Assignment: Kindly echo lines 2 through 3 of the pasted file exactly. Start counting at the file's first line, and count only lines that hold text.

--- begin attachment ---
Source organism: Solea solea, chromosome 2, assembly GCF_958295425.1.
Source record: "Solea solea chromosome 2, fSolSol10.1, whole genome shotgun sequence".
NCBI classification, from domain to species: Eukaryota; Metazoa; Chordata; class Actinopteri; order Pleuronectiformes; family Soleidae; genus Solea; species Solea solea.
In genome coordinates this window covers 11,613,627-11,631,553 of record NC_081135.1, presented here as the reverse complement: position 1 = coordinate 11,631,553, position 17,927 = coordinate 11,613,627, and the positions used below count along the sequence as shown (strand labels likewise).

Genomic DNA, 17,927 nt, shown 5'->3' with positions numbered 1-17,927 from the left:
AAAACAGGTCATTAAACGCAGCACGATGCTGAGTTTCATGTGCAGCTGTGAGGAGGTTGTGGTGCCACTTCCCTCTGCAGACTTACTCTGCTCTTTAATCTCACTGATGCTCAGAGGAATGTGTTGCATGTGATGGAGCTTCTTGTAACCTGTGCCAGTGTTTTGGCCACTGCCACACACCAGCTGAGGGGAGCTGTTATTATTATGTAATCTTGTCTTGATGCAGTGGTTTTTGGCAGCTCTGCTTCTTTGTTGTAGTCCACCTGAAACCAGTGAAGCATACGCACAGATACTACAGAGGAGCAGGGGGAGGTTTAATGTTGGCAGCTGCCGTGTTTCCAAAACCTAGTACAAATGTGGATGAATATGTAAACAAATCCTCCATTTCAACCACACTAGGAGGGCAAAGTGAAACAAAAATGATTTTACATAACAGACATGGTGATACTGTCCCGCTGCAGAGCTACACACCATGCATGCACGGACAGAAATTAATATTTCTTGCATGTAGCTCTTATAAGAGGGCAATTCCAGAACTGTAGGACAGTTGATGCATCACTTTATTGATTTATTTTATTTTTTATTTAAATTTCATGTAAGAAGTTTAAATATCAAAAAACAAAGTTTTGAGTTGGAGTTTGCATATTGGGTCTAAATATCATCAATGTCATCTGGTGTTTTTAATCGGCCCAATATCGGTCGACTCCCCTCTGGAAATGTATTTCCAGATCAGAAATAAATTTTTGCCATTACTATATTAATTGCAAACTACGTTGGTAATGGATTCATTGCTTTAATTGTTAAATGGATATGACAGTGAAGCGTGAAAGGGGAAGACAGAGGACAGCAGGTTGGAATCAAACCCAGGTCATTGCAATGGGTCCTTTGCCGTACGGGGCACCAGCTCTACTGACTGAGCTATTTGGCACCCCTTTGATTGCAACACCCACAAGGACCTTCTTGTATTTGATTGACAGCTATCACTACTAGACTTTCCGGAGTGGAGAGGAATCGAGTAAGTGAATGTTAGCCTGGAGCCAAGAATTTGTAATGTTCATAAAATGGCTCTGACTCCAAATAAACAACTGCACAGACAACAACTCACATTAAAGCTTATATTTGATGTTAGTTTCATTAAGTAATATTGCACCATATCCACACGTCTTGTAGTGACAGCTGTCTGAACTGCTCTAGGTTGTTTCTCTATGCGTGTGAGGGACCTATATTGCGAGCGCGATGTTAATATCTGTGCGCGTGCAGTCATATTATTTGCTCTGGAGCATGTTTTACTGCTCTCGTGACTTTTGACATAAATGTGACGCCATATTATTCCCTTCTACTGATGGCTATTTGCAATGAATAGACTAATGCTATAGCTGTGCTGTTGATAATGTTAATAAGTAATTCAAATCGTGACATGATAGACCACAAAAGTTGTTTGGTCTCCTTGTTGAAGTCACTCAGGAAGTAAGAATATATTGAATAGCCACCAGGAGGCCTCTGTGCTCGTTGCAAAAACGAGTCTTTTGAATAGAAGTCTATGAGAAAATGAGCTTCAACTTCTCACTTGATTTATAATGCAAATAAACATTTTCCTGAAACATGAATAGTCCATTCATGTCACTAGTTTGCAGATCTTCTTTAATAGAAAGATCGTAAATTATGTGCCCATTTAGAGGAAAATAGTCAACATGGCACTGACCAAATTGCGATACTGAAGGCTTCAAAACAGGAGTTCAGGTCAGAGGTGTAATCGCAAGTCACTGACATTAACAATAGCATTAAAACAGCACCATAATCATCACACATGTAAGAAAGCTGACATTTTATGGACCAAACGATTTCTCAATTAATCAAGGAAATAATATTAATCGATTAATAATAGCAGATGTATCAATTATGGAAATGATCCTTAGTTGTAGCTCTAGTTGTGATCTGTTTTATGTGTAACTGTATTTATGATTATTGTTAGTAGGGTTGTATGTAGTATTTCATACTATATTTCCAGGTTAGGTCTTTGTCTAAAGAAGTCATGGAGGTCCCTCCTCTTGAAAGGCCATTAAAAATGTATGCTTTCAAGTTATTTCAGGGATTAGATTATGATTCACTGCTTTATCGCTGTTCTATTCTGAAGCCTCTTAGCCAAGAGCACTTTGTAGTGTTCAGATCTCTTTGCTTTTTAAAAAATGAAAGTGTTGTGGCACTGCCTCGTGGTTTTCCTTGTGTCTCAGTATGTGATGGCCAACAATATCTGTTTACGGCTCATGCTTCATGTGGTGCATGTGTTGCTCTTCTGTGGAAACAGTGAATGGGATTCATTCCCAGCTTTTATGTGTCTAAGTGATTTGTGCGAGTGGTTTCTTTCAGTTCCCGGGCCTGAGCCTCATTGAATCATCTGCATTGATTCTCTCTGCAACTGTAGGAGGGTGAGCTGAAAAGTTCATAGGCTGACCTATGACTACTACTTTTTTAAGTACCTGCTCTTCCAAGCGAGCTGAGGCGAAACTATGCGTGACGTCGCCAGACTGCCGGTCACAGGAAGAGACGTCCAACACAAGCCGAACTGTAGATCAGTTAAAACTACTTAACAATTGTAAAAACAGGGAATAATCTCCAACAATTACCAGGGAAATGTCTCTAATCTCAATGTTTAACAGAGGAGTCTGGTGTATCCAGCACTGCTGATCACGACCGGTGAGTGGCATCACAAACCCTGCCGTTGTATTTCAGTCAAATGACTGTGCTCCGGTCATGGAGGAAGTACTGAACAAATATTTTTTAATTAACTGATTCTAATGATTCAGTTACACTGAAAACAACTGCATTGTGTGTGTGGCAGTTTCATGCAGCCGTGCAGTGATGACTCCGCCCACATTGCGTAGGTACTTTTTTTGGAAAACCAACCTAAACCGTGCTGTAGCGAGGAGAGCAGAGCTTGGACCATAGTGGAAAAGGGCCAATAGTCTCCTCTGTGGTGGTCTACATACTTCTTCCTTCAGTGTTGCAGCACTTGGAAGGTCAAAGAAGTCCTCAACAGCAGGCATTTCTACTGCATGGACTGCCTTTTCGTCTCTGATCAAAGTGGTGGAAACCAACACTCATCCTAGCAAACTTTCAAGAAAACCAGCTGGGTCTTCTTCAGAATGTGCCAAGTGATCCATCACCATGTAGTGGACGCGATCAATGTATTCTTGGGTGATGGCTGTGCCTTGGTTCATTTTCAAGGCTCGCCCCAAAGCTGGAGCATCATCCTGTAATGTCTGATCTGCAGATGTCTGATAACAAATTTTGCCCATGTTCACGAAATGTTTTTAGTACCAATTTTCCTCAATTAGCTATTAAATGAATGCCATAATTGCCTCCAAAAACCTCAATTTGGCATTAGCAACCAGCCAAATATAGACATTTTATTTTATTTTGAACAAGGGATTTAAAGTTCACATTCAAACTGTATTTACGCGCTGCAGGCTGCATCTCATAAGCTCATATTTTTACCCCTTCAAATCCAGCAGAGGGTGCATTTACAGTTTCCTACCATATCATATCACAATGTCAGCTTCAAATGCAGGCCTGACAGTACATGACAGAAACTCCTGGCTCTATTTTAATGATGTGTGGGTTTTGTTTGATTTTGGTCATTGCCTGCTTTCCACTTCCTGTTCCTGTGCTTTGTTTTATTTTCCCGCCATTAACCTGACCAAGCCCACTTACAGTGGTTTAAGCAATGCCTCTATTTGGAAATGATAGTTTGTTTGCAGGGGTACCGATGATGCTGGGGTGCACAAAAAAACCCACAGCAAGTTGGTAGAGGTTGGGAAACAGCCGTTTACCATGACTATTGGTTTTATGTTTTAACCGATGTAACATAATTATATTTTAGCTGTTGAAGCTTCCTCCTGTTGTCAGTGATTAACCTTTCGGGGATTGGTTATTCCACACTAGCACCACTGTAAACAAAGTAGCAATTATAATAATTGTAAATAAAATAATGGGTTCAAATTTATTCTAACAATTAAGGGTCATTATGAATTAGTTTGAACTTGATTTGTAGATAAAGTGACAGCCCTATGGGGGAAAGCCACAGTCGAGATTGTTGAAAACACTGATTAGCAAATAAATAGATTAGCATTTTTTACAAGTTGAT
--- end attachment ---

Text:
Source record: "Solea solea chromosome 2, fSolSol10.1, whole genome shotgun sequence".
NCBI classification, from domain to species: Eukaryota; Metazoa; Chordata; class Actinopteri; order Pleuronectiformes; family Soleidae; genus Solea; species Solea solea.